MES 322K • RE-FORMING THE ARAB EAST
8:00 AM-9:30 AM
This course covers the troubled history of the Arab East since World War I. It proposes to examine in some detail part of the Middle East which is considered its heart. This class is designed to cater for the needs of (a) students who evince interest in the recent history of the region but do not have prior knowledge and (b) students who want to continue to study the region. The main question for consideration is which forces shaped the Arab East during the past century and gave it its current radical form? By exploring critical political, intellectual, cultural and economic themes such as colonialism and international intrigue, Arab and Pan Arab nationalism, secular modernism, the impact of Zionism, the Palestinian Revolution, military conflict, the rise of political Islam and the oil revolution, we would identify and examine the main internal and external forces, as well as the critical processes, that shaped the region and turned it into one of the most troubled corners of the world.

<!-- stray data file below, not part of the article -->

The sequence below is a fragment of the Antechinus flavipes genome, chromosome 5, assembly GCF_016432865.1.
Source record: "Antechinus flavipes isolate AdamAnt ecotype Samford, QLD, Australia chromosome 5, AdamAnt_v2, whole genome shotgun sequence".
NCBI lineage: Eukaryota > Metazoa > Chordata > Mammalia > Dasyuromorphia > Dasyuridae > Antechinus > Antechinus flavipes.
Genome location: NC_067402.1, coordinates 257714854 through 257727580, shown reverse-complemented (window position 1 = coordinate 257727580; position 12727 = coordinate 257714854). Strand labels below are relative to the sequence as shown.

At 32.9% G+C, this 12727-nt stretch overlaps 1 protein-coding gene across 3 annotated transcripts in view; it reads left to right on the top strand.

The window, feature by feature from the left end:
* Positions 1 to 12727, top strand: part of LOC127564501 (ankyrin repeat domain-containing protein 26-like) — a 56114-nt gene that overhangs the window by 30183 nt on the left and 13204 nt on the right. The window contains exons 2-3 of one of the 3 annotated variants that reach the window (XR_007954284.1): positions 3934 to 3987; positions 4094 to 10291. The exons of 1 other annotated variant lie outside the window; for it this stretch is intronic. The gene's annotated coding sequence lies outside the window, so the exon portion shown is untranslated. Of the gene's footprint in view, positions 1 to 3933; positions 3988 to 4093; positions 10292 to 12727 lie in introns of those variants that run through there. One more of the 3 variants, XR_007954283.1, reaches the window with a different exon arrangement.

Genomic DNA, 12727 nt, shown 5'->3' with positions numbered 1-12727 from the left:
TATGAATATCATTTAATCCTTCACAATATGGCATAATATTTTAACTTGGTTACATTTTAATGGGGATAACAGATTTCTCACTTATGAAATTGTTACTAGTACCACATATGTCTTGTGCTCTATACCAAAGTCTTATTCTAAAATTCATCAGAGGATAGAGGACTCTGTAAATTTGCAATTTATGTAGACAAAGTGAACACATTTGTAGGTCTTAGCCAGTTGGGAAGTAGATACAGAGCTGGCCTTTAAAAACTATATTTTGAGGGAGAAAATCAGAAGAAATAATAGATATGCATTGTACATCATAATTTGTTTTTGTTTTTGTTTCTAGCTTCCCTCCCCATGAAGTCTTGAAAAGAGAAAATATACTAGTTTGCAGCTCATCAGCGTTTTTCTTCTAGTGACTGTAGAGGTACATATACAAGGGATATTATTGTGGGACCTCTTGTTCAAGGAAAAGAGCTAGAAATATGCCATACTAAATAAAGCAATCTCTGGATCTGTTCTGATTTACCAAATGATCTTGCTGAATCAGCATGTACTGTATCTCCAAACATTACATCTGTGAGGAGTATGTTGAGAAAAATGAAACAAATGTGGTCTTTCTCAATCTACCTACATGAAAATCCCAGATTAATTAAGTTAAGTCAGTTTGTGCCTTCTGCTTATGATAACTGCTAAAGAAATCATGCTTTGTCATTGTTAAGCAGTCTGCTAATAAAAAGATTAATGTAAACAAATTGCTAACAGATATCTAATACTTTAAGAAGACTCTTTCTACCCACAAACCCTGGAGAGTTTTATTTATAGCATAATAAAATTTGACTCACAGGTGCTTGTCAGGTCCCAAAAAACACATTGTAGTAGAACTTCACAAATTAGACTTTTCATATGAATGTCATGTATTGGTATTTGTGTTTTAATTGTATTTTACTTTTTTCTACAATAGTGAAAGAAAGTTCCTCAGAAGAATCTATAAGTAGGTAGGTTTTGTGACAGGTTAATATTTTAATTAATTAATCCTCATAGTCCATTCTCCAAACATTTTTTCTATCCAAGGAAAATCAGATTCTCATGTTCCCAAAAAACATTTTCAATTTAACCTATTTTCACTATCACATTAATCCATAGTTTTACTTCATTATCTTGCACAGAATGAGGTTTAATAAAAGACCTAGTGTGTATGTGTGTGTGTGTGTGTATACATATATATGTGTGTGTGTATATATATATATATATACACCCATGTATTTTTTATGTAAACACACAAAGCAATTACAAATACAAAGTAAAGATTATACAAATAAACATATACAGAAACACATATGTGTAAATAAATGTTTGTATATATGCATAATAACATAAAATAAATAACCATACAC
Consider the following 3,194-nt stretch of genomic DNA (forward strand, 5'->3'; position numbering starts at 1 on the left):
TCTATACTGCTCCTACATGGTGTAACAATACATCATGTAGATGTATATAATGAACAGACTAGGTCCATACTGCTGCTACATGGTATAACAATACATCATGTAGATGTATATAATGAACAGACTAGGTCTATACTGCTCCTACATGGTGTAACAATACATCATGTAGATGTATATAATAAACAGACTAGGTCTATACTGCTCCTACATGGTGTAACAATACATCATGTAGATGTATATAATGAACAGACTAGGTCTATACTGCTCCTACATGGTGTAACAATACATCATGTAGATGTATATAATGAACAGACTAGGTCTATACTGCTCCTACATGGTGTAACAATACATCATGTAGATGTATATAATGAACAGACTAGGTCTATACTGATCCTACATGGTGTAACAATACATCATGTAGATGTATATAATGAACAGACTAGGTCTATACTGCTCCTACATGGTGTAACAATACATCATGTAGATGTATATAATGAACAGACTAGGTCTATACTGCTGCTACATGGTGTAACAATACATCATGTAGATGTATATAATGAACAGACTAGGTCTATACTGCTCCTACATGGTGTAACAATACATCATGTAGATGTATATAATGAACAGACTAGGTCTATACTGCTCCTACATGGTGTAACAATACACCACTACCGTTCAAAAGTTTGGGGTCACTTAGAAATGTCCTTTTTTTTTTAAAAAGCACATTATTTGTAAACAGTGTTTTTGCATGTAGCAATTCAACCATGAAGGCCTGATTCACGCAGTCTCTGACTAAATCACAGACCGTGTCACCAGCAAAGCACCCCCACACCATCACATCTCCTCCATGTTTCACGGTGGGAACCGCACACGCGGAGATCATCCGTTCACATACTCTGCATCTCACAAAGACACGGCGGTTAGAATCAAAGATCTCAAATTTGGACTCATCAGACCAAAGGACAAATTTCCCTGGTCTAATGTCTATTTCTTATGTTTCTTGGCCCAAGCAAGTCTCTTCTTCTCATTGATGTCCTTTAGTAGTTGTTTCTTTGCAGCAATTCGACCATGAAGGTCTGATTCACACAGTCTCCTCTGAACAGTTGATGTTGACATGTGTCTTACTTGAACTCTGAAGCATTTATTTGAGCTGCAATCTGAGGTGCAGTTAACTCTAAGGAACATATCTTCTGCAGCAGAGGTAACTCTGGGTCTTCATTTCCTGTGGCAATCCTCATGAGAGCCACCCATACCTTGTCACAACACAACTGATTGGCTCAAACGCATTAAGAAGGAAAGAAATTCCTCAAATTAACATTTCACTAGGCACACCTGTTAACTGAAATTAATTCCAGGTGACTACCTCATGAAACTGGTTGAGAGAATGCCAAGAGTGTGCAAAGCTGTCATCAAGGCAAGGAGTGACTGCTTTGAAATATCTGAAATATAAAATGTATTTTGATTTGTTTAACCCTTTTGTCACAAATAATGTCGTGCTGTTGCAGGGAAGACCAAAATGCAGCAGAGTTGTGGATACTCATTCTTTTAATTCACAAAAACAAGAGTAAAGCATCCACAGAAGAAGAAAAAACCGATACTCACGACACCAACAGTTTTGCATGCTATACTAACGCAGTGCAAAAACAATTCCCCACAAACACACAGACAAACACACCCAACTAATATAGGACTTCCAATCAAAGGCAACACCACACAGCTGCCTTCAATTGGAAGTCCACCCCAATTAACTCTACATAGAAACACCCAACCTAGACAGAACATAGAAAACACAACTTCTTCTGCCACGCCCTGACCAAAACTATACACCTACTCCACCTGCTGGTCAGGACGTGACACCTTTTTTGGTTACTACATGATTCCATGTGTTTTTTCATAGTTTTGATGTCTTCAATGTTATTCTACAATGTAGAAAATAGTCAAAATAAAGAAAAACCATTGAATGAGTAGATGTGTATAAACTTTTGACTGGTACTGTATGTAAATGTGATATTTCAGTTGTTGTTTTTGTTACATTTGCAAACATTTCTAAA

Attendance and Participation 10% Written reports (3) 25% Midterm 25% Final 40%
Adeed Dawisha, Arab Nationalism in the Twentieth Century: From Triumph to Despair (Princeton: Princeton University Press, 2003) Charles D. Smith, Palestine and the Arab Israeli Conflict (Boston: Bedford/St. Martin's, 2001) Charles Tripp, A History of Iraq (Cambridge; New York, NY: Cambridge University Press, 2002) James Gelvin, The Modern Middle East; A History (Oxford: Oxford University Press, 2004) Kepel, Gilles, Jihad: the Trail of Political Islam (London; New York: I.B. Tauris, 2004) Rashid Khalidi, Palestinian identity: the Construction of Modern National Consciousness (New York: Columbia University Press, 1997). pp. 177-209 Roger Owen & Sevket Pamuk, A History of Middle East Economies in the Twentieth Century (Cambridge, Mass: Harvard University Press, 1999) Additional textbooks will be provided by the instructor.